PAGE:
A 300th episode is a milestone extremely few series get to celebrate. Maybe that doesn't seem as surprising for a drama that has spent much of its run heralded as "the most popular show in the world," but it's a major moment for "CSI: Crime Scene Investigation" nevertheless.
The globally successful Anthony E. Zuiker-created procedural -- which inspired much of what CBS' prime-time schedule has looked like for the past decade-plus -- marks the event Wednesday, Oct. 23, with a story that acknowledges "CSI" history in a number of ways. The plot revisits a cold case from the Las Vegas forensics team's early days, and founding co-star Marg Helgenberger returns as Catherine Willows.
Airs 9 p.m. Wednesday on CBS
Paul Guilfoyle, alias Capt. Jim Brass, has been with "CSI" from the start. "It's kind of an abstract number," the actor reasons of reaching the 300th tale. "It's almost like waking up and looking in the mirror. You know time is going by. Having been in 150 different productions, this is my first television show as a regular 'regular,' so I never expected to have such a long-distance run.
"It's kind of like the work my father did, having a craft and participating in manufacturing something every day. It feels old-fashioned in a way, and there are a lot of good things about it. There are 250 workers in this production, many of them behind the scenes, and I've learned to become one of them."
Now in his third of the 14 "CSI" seasons, Emmy winner and television staple Ted Danson -- who plays ever-pensive team leader D.B. Russell -- first worked with Guilfoyle in the hit 1987 movie comedy "Three Men and a Baby." He allows he's one of the relative new kids on the "CSI" block, but he knows from his long runs on the sitcoms "Cheers" and "Becker" the significance of reaching an episode number like 300.
"I feel very clever that I joined the show when I did, so I can pretend I had something to do with this," Danson muses. "They had a cake for the crew and everybody, and (executive producer) Jerry Bruckheimer and all the CBS executives who have been part of it were all there ... and it was so sweet to look around and realize there were cast and crew members who had been there from day one.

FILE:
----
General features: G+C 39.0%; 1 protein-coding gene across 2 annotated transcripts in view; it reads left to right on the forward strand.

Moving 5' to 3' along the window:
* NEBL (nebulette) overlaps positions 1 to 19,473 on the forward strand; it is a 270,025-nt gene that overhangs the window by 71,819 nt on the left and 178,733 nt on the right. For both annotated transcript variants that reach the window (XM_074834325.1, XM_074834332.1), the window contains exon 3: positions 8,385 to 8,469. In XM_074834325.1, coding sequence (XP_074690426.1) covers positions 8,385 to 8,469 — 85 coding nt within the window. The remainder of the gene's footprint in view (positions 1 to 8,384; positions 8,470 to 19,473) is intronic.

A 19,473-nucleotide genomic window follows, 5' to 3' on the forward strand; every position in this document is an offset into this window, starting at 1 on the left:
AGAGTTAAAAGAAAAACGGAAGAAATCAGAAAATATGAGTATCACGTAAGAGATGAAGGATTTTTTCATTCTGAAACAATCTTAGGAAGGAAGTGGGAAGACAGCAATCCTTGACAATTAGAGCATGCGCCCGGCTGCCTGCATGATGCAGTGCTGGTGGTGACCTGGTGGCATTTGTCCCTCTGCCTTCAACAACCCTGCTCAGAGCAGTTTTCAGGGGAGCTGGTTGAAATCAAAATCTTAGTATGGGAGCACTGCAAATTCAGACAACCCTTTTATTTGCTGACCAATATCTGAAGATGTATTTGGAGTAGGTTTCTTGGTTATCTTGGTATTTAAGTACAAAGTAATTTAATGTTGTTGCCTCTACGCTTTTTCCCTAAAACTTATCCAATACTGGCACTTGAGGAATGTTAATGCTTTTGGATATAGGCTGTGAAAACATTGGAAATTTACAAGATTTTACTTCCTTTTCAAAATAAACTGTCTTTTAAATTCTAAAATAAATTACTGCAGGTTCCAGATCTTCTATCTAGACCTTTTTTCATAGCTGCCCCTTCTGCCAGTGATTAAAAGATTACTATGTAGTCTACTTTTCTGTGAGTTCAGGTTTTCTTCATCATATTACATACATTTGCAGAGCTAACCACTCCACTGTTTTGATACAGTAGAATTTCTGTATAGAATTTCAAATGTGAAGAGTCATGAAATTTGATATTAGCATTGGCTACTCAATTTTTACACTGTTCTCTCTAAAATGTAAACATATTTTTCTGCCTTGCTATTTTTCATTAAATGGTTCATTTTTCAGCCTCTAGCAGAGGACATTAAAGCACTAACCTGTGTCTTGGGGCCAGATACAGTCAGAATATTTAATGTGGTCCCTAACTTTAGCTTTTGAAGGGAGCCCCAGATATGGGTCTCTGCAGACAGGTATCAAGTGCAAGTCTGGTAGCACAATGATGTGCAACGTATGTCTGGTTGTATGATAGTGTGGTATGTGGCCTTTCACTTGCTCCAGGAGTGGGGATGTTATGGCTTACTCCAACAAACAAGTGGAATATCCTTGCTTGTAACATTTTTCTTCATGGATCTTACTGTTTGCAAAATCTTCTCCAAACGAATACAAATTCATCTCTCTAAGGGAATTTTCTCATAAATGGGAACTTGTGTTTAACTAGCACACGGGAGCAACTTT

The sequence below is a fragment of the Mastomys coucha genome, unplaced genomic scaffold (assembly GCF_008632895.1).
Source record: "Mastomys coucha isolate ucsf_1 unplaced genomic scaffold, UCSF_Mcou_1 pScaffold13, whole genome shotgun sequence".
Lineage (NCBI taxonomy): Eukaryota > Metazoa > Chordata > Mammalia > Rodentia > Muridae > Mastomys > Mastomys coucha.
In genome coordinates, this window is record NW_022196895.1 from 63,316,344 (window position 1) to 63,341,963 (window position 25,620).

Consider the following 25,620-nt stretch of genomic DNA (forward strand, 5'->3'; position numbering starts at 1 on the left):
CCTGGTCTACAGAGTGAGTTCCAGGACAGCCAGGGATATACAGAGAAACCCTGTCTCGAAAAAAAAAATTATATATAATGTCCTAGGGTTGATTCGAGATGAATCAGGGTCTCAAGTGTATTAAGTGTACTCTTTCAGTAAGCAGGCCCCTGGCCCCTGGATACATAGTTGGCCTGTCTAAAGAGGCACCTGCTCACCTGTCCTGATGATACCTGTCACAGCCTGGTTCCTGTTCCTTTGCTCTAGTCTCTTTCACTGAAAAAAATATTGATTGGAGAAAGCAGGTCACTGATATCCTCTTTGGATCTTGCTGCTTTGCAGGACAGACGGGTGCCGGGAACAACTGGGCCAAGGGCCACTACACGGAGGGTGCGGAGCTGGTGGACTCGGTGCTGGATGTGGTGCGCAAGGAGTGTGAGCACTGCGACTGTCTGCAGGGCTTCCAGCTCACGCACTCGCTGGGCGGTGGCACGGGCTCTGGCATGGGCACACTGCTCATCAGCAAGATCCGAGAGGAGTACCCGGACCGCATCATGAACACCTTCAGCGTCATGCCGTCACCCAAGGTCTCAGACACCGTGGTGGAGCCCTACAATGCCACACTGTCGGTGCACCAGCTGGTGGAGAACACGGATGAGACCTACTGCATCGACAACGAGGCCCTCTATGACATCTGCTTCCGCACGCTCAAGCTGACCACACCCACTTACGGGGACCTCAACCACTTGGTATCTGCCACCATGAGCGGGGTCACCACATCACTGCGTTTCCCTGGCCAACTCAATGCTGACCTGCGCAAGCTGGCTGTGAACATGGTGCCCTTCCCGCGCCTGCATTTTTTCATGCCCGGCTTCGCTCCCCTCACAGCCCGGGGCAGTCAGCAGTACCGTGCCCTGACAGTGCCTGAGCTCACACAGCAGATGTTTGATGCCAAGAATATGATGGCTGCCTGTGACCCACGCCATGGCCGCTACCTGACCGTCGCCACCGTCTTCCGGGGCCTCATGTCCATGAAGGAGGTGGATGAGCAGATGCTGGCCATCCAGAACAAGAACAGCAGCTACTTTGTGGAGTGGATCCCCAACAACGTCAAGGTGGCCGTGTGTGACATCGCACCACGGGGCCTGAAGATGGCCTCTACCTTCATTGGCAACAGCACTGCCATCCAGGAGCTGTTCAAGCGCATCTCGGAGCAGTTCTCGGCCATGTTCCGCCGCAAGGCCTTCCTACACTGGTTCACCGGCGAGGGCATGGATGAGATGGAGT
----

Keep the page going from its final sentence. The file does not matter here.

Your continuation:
"Besides being really good at what it does, that tells you that the people who created this did something quite amazing. They created something long-living that people want to show up and go to work for every day. Including me."
Danson appreciates that the 300th episode, also featuring Bethany Joy Lenz and Jason Priestley as guests, "really honors those characters who have been there from the start. It takes them back to the first year of the show, and they do this great thing called 'faux-backs,' instead of flashbacks. They use the actors as they are today, and Marg came in and shot some -- which tells you how remarkable she is, to still look like she did 12 years ago."
With its spinoffs "CSI: Miami" and "CSI: NY" now over, "CSI: Crime Scene Investigation" also is back to where it started in upholding the franchise alone.
Guilfoyle is pleased he's still getting new chapters of Brass' story. A big one launched the current "CSI" round, when the cop found his ex-wife killed by the deeply embittered Ellie (Teal Redmann), who had learned she wasn't his biological daughter.
"When this first started in 2000, and it achieved some success, it was funny to watch everybody run to the front of the line and take credit," Guilfoyle recalls of the series that ABC originally passed on. "And I mean everybody, from the craft-service guys to entertainment lawyers throughout Hollywood: 'I put the deal together! I did the deal!' They all wanted to be part of it, but it was so successful, it frankly overwhelmed anybody's individual participation.
"The only thing I can think is that it struck some kind of psychic chord. It hit something where people wanted this kind of answer to metaphysical problems; they wanted technology to provide the way to stop the lies that were showing up in our culture, and this particular show presented true evidence so people couldn't get away with stuff anymore. It was a place where truth could live, and I think the audience saw that and invested in it."